Speaking of the types of reactor, there is one crucial difference between the graphite core and pressurized water reactors: passive safety. That is, what does it do uncontrolled, that is, if cooling fails? The answer: a pressurized water reactor stops, a graphite core reactor goes Chernobyl. Only Russians, North Koreans and Americans still use these potentially dangerous reactors.

Two things make up the basis of security of the reactor: the cooling system and the control rods. A nuclear reaction can produce power only with a moderator - without it, the reaction stops. The moderator is either graphite or pressurized water. In a pressurized water reactor, the same water acts also as the coolant. The control rods are used to slow or speed up the reaction, and using them the reaction can be stopped.

Now, if the cooling system and the control rods fail simultaneously, the reaction is too fast, and core will start to heat up. A graphite core will eventually catch fire, but the moderating water will start to boil. Steam is not a moderator, so the water reactor stops and doesn't produce heat. If the coolant drains away, the graphite core burns, but having no moderator, the water reactor stops.

No one could not blow up a pressurized water reactor with an explosion like in Chernobyl. Graphite core reactors are a risk.

Whatever happens, nuclear explosion does not happen in a power plant. The uranium is far too impure (3-5% 235U) to explode. It can overheat, but it never explodes like a nuclear bomb. If something explodes, it's because of the good old pressure and fire. This happened in Chernobyl. In any case, the radiating matter will not poison severely anything except the immediate neighbourhood of the reactor. The radiation released is usually only harmful, not lethal like from a bomb. However, the fallout of an exploded reactor has a longer half-life, making it dangerous for a longer time.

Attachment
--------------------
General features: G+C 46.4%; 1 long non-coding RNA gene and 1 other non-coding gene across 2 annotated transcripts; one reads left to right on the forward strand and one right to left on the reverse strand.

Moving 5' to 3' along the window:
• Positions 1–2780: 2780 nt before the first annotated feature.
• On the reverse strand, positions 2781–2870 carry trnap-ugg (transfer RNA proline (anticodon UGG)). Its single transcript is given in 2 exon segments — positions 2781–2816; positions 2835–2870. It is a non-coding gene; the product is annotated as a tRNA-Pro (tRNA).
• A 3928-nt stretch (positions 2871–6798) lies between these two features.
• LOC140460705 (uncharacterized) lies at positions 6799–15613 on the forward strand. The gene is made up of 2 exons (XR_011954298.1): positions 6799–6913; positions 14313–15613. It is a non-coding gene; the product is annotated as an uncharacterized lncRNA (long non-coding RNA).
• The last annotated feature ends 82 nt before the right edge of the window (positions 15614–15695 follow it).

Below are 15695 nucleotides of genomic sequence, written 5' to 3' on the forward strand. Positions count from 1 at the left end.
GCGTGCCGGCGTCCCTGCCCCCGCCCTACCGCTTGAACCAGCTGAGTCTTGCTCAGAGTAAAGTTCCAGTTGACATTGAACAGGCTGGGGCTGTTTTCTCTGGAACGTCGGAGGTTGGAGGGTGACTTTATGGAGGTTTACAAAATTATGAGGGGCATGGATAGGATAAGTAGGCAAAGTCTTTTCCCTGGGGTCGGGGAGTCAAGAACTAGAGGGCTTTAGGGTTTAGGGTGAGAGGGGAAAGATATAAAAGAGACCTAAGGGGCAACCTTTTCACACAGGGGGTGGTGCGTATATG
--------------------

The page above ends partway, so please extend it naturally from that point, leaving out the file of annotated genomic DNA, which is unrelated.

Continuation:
It must be acknowledged that in a nuclear fuel processing plant a failure can lead to an uncontrolled chain reaction, which radiates a miscellany of ionizing radiation, which can be harmful to the workers. Processing plants are also not as well protected as power plants.

A little reply or addition to DejaMorgana below: I've noticed that most people assign these three things together: nuclear blast, radioactive contamination and breaking the reactor shielding. These are very different things. Crashing a jet plane to a reactor dome could break the shielding, but the contamination would be very small, and certainly there wouldn't be any nuclear blasts. There will be no bomb-like blasts in reactors, because reactor-grade uranium is too impure. It is, however, poisonous, but even this is not excessively dangerous.

Remember that no matter if the contents of the reactor are radioactive, they are still poisons, not explosives. Poisons, no matter how poisonous, are dangerous to a certain extent only. The concept of the degree of severity applies to radioactive poisons as much as it applies to simple chemical poisons. It can be measured and controlled. Radioactivity is not magic. Radioactive contamination is not a supernatural evil force that permeates all barriers, but just another type of contamination!

Drinking toilet cleaner is crazy, and sprinkling it to food is equally insane. However, these are the only ways to make toilet cleaner lethal. It is possible to burn yourself with it, but that isn't likely to be lethal. There are definite ways to clean the poison. This applies to all poisons: poisons are not evil. They have their hazards, but these are predictable and well experimented. Radioactive ones are not an exception.

So, a jet plane crashing to a reactor dome is far from a worst case scenario. The likely toxicological effect is a small local contamination, which is immediately poisonous only to the people who clean the site. The likely consequence in the worst case scenario is the limitation of agriculture within a 20-km radius. You should be more concerned about why the jet would crash in the first place.